We Are Well: DaVita Teammate Starr Davis Marathons Around the World
2018 was the year of comebacks for me. In October 2017, I began having hip issues. Surgery was recommended to remove a bone spur and repair/replace the labrum. My surgeon and I decided because I had amazing marathons ahead of me, we would postpone surgery until after I finished them and then he would be able to repair any additional damage (and we weren’t sure if this would end my running career). October – December 2017, I ran the Chicago, Marine Corps, Berlin and Havana marathons and a 50K Ultra Marathon.
Still postponing surgery, in April 2018, I was able to do both the Boston and London Marathons. Boston was a challenge as temperatures were in the 30’s with constant rain – I wound up in 11 medical tents with hypothermia symptoms. However, because I had raised $6500 for charity from friends and I knew this was my one opportunity to do Boston, I finished the race.
Six days later, I ran the London marathon. The temperature was in the 80s. Between the contrast in weather and my hip, I wound up walking the marathon from mile 8. But I was totally overjoyed to complete two races in 6 days.
Three weeks later, I had hip surgery. I was very fortunate that surgery was not as major as we anticipated—the labrum wasn’t torn but had a bone spur sticking out of it that was labor intensive to remove. Of course, when I woke up, my first question is “when can I run?” I had been offered a sponsorship race entry to the NYC Marathon in November, and I really wanted to do it. I was told that running it would be impossible, but I should be able to walk it.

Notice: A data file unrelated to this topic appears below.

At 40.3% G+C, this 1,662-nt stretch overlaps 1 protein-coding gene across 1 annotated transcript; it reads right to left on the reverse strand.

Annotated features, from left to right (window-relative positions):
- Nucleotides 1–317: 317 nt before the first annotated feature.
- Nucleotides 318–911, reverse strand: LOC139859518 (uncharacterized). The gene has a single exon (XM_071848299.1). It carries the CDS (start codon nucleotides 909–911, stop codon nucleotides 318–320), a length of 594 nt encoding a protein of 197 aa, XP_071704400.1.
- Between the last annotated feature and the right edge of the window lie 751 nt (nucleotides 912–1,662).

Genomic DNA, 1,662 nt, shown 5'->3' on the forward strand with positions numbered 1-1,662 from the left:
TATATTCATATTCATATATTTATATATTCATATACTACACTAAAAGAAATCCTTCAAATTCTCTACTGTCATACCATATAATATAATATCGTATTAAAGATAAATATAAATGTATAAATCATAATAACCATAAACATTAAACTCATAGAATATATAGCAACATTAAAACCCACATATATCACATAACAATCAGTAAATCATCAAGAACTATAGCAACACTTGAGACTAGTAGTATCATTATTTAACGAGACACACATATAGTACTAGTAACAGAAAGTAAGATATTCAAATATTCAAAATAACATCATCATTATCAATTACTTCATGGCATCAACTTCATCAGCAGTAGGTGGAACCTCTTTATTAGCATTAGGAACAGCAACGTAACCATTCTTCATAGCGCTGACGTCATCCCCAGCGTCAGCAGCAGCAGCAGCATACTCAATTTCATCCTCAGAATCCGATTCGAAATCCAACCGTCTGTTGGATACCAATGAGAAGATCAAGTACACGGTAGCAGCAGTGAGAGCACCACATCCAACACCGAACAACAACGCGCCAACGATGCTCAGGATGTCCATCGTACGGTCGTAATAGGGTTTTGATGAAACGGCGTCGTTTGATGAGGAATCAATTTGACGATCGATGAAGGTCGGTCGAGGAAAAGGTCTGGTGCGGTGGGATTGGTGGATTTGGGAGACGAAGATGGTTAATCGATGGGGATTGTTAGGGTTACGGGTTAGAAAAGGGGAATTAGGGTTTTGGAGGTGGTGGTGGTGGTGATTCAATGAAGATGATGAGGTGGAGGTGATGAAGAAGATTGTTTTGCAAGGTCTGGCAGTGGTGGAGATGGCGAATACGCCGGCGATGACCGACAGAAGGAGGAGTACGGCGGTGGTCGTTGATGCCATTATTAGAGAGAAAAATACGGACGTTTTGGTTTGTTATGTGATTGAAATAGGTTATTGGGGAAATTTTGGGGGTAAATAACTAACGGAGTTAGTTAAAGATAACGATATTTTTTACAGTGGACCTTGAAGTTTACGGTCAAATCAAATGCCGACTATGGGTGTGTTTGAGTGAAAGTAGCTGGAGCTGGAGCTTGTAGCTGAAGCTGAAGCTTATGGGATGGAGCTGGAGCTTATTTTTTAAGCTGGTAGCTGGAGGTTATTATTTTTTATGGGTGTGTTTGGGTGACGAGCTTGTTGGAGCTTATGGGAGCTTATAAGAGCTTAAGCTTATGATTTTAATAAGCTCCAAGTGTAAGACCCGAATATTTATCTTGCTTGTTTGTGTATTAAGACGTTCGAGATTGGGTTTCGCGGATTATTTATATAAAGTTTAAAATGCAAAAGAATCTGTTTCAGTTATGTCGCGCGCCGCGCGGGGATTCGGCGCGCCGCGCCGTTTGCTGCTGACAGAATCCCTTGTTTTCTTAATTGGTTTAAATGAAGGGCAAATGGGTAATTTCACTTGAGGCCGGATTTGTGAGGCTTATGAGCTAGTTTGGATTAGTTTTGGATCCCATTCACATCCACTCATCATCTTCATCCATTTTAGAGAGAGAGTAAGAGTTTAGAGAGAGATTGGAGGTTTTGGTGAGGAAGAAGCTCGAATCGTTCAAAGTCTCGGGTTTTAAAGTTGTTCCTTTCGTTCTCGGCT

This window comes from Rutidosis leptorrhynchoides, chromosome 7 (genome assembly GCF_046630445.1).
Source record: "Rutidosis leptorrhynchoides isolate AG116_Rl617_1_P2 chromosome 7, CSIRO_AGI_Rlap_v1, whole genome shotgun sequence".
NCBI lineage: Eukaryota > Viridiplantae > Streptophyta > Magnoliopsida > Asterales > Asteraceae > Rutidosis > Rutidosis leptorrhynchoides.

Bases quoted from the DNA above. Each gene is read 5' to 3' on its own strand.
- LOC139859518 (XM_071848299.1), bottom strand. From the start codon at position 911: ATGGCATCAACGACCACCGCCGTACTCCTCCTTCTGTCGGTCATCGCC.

24 weeks after surgery, I was able to walk the NYC marathon. My body had done so much better than I expected. There were hours and hours of therapy and minimal training. I feel so blessed to have been able to have the “perfect” conditions. I was joking with doctors that Boston was too cold and wet; London was too hot and finally, New York was “just right.” He has now nicknamed me “Goldilocks.”
I ran the Tokyo Marathon just March 3rd of this year, and it was epic, albeit pretty miserable race conditions. It was 43 degrees with constant rain—but it was 8 degrees warmer than Boston and rain was coming straight down instead of at an angle… let’s focus on the good things. After Tokyo, I became an Abbott Marathon Six Star Finisher. What does that mean? I am one of 4,989 people in the world who have successfully completed the six major world marathons: Berlin, Chicago, New York, Boston, London and Tokyo. Of these finishers, 1,376 are women and 929 are from the USA. I’m so over the moon that I was able to successfully complete this, especially as a 50 year old who overcame crazy health challenges.
The past 19 months of running have been amazing for me—they’ve given me the opportunity to meet amazing new people, travel to great locations and most importantly, change my attitude of what can be accomplished. I have changed my eating habits and developed a better relationship with myself. It’s amazing what running some miles can do.
And this whole journey was started thanks to the Village Vitality program five years ago. When I joined the Village six years ago, I was leading a sedentary lifestyle. I had been in primarily travel jobs, and didn’t make the time to take care of myself. The Village Vitality program encouraged me to start running again and to take better care of myself. At 50 years old/young, I believe I am in the best health of my life.